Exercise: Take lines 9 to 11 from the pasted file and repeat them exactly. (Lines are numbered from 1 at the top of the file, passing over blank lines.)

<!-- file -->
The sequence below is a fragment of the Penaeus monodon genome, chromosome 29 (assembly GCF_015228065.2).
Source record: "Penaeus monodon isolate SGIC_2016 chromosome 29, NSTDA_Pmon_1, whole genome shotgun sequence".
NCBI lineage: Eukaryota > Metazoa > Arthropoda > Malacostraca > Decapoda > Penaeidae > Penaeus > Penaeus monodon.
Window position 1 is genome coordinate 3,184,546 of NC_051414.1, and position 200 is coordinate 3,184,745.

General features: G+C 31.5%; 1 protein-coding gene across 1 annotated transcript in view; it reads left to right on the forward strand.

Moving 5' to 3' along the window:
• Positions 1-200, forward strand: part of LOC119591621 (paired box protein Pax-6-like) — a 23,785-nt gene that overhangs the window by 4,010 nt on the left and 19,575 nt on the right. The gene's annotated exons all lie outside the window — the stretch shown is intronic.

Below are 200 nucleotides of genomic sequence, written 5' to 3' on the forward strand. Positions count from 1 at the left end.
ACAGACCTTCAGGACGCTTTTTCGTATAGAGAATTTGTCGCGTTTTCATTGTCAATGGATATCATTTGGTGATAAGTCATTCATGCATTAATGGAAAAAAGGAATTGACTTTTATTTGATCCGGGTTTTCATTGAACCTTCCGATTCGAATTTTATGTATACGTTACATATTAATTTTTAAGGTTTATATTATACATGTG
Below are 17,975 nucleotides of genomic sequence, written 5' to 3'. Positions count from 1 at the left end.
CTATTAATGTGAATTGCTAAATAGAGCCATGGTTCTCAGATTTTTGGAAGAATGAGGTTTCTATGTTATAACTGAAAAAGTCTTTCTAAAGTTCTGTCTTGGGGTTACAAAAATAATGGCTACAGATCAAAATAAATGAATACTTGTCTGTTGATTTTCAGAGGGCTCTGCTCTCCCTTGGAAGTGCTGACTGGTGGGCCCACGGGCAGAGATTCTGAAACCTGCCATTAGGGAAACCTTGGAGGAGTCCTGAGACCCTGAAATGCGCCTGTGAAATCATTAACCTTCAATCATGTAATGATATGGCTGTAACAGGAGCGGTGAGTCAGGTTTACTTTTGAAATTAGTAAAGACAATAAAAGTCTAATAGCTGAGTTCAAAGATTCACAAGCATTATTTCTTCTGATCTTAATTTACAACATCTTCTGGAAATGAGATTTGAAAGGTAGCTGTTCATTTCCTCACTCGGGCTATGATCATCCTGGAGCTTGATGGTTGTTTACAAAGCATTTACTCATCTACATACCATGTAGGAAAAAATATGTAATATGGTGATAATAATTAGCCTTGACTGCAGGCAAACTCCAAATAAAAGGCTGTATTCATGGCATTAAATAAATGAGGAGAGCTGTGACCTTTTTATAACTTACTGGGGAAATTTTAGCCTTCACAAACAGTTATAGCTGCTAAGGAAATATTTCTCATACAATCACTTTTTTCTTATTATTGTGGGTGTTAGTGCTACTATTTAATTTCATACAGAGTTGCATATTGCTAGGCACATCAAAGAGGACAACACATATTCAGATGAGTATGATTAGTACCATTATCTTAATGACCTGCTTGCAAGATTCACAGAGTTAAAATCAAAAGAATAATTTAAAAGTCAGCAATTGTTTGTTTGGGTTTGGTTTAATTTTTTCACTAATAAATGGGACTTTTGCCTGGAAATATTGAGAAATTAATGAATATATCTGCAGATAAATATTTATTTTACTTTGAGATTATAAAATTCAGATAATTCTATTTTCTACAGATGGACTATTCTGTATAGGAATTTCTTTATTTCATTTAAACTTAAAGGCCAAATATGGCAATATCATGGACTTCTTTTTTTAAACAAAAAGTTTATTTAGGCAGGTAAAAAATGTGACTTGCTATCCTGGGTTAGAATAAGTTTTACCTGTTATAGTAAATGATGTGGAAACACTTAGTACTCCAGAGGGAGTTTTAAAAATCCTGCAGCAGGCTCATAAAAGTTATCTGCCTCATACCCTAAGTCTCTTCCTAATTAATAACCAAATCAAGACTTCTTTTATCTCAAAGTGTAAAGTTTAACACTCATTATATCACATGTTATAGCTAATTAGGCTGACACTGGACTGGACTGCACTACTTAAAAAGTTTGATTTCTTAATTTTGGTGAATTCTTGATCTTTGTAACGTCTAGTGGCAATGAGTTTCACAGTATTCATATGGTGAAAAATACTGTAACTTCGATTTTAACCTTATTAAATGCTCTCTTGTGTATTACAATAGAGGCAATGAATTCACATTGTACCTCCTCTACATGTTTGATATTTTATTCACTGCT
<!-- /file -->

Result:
ACAGACCTTCAGGACGCTTTTTCGTATAGAGAATTTGTCGCGTTTTCATTGTCAATGGATATCATTTGGTGATAAGTCATTCATGCATTAATGGAAAAAAGGAATTGACTTTTATTTGATCCGGGTTTTCATTGAACCTTCCGATTCGAATTTTATGTATACGTTACATATTAATTTTTAAGGTTTATATTATACATGTG
Below are 17,975 nucleotides of genomic sequence, written 5' to 3'. Positions count from 1 at the left end.
CTATTAATGTGAATTGCTAAATAGAGCCATGGTTCTCAGATTTTTGGAAGAATGAGGTTTCTATGTTATAACTGAAAAAGTCTTTCTAAAGTTCTGTCTTGGGGTTACAAAAATAATGGCTACAGATCAAAATAAATGAATACTTGTCTGTTGATTTTCAGAGGGCTCTGCTCTCCCTTGGAAGTGCTGACTGGTGGGCCCACGGGCAGAGATTCTGAAACCTGCCATTAGGGAAACCTTGGAGGAGTCCTGAGACCCTGAAATGCGCCTGTGAAATCATTAACCTTCAATCATGTAATGATATGGCTGTAACAGGAGCGGTGAGTCAGGTTTACTTTTGAAATTAGTAAAGACAATAAAAGTCTAATAGCTGAGTTCAAAGATTCACAAGCATTATTTCTTCTGATCTTAATTTACAACATCTTCTGGAAATGAGATTTGAAAGGTAGCTGTTCATTTCCTCACTCGGGCTATGATCATCCTGGAGCTTGATGGTTGTTTACAAAGCATTTACTCATCTACATACCATGTAGGAAAAAATATGTAATATGGTGATAATAATTAGCCTTGACTGCAGGCAAACTCCAAATAAAAGGCTGTATTCATGGCATTAAATAAATGAGGAGAGCTGTGACCTTTTTATAACTTACTGGGGAAATTTTAGCCTTCACAAACAGTTATAGCTGCTAAGGAAATATTTCTCATACAATCACTTTTTTCTTATTATTGTGGGTGTTAGTGCTACTATTTAATTTCATACAGAGTTGCATATTGCTAGGCACATCAAAGAGGACAACACATATTCAGATGAGTATGATTAGTACCATTATCTTAATGACCTGCTTGCAAGATTCACAGAGTTAAAATCAAAAGAATAATTTAAAAGTCAGCAATTGTTTGTTTGGGTTTGGTTTAATTTTTTCACTAATAAATGGGACTTTTGCCTGGAAATATTGAGAAATTAATGAATATATCTGCAGATAAATATTTATTTTACTTTGAGATTATAAAATTCAGATAATTCTATTTTCTACAGATGGACTATTCTGTATAGGAATTTCTTTATTTCATTTAAACTTAAAGGCCAAATATGGCAATATCATGGACTTCTTTTTTTAAACAAAAAGTTTATTTAGGCAGGTAAAAAATGTGACTTGCTATCCTGGGTTAGAATAAGTTTTACCTGTTATAGTAAATGATGTGGAAACACTTAGTACTCCAGAGGGAGTTTTAAAAATCCTGCAGCAGGCTCATAAAAGTTATCTGCCTCATACCCTAAGTCTCTTCCTAATTAATAACCAAATCAAGACTTCTTTTATCTCAAAGTGTAAAGTTTAACACTCATTATATCACATGTTATAGCTAATTAGGCTGACACTGGACTGGACTGCACTACTTAAAAAGTTTGATTTCTTAATTTTGGTGAATTCTTGATCTTTGTAACGTCTAGTGGCAATGAGTTTCACAGTATTCATATGGTGAAAAATACTGTAACTTCGATTTTAACCTTATTAAATGCTCTCTTGTGTATTACAATAGAGGCAATGAATTCACATTGTACCTCCTCTACATGTTTGATATTTTATTCACTGCT